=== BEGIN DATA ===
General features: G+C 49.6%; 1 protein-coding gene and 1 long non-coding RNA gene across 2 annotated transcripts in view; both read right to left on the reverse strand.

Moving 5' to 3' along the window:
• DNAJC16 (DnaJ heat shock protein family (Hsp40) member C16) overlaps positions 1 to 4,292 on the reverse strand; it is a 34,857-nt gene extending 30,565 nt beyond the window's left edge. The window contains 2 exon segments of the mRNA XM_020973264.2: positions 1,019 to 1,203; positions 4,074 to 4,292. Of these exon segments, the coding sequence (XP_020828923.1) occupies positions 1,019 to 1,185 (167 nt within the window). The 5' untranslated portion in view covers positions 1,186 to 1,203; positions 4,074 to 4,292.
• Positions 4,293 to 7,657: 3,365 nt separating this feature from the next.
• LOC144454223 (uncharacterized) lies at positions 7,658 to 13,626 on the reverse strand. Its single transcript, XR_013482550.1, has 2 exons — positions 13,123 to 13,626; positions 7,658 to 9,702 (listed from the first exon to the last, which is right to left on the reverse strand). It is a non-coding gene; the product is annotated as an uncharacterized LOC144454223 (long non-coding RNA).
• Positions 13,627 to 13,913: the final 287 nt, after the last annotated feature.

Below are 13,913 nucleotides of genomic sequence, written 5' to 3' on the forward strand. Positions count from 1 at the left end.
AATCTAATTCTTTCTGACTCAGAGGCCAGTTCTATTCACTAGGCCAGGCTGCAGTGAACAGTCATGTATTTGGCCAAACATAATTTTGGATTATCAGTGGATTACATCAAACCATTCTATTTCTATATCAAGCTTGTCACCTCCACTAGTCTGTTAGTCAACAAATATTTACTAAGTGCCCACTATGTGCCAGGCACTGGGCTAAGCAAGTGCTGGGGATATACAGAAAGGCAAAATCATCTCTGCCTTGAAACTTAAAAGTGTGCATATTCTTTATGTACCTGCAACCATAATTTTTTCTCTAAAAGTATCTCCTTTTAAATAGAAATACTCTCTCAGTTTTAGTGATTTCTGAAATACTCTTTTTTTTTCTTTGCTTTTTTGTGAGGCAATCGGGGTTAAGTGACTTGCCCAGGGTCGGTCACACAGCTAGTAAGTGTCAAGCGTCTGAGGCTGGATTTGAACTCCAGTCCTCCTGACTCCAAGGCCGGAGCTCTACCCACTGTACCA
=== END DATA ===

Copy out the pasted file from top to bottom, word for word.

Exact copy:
General features: G+C 49.6%; 1 protein-coding gene and 1 long non-coding RNA gene across 2 annotated transcripts in view; both read right to left on the reverse strand.

Moving 5' to 3' along the window:
• DNAJC16 (DnaJ heat shock protein family (Hsp40) member C16) overlaps positions 1 to 4,292 on the reverse strand; it is a 34,857-nt gene extending 30,565 nt beyond the window's left edge. The window contains 2 exon segments of the mRNA XM_020973264.2: positions 1,019 to 1,203; positions 4,074 to 4,292. Of these exon segments, the coding sequence (XP_020828923.1) occupies positions 1,019 to 1,185 (167 nt within the window). The 5' untranslated portion in view covers positions 1,186 to 1,203; positions 4,074 to 4,292.
• Positions 4,293 to 7,657: 3,365 nt separating this feature from the next.
• LOC144454223 (uncharacterized) lies at positions 7,658 to 13,626 on the reverse strand. Its single transcript, XR_013482550.1, has 2 exons — positions 13,123 to 13,626; positions 7,658 to 9,702 (listed from the first exon to the last, which is right to left on the reverse strand). It is a non-coding gene; the product is annotated as an uncharacterized LOC144454223 (long non-coding RNA).
• Positions 13,627 to 13,913: the final 287 nt, after the last annotated feature.

Below are 13,913 nucleotides of genomic sequence, written 5' to 3' on the forward strand. Positions count from 1 at the left end.
AATCTAATTCTTTCTGACTCAGAGGCCAGTTCTATTCACTAGGCCAGGCTGCAGTGAACAGTCATGTATTTGGCCAAACATAATTTTGGATTATCAGTGGATTACATCAAACCATTCTATTTCTATATCAAGCTTGTCACCTCCACTAGTCTGTTAGTCAACAAATATTTACTAAGTGCCCACTATGTGCCAGGCACTGGGCTAAGCAAGTGCTGGGGATATACAGAAAGGCAAAATCATCTCTGCCTTGAAACTTAAAAGTGTGCATATTCTTTATGTACCTGCAACCATAATTTTTTCTCTAAAAGTATCTCCTTTTAAATAGAAATACTCTCTCAGTTTTAGTGATTTCTGAAATACTCTTTTTTTTTCTTTGCTTTTTTGTGAGGCAATCGGGGTTAAGTGACTTGCCCAGGGTCGGTCACACAGCTAGTAAGTGTCAAGCGTCTGAGGCTGGATTTGAACTCCAGTCCTCCTGACTCCAAGGCCGGAGCTCTACCCACTGTACCA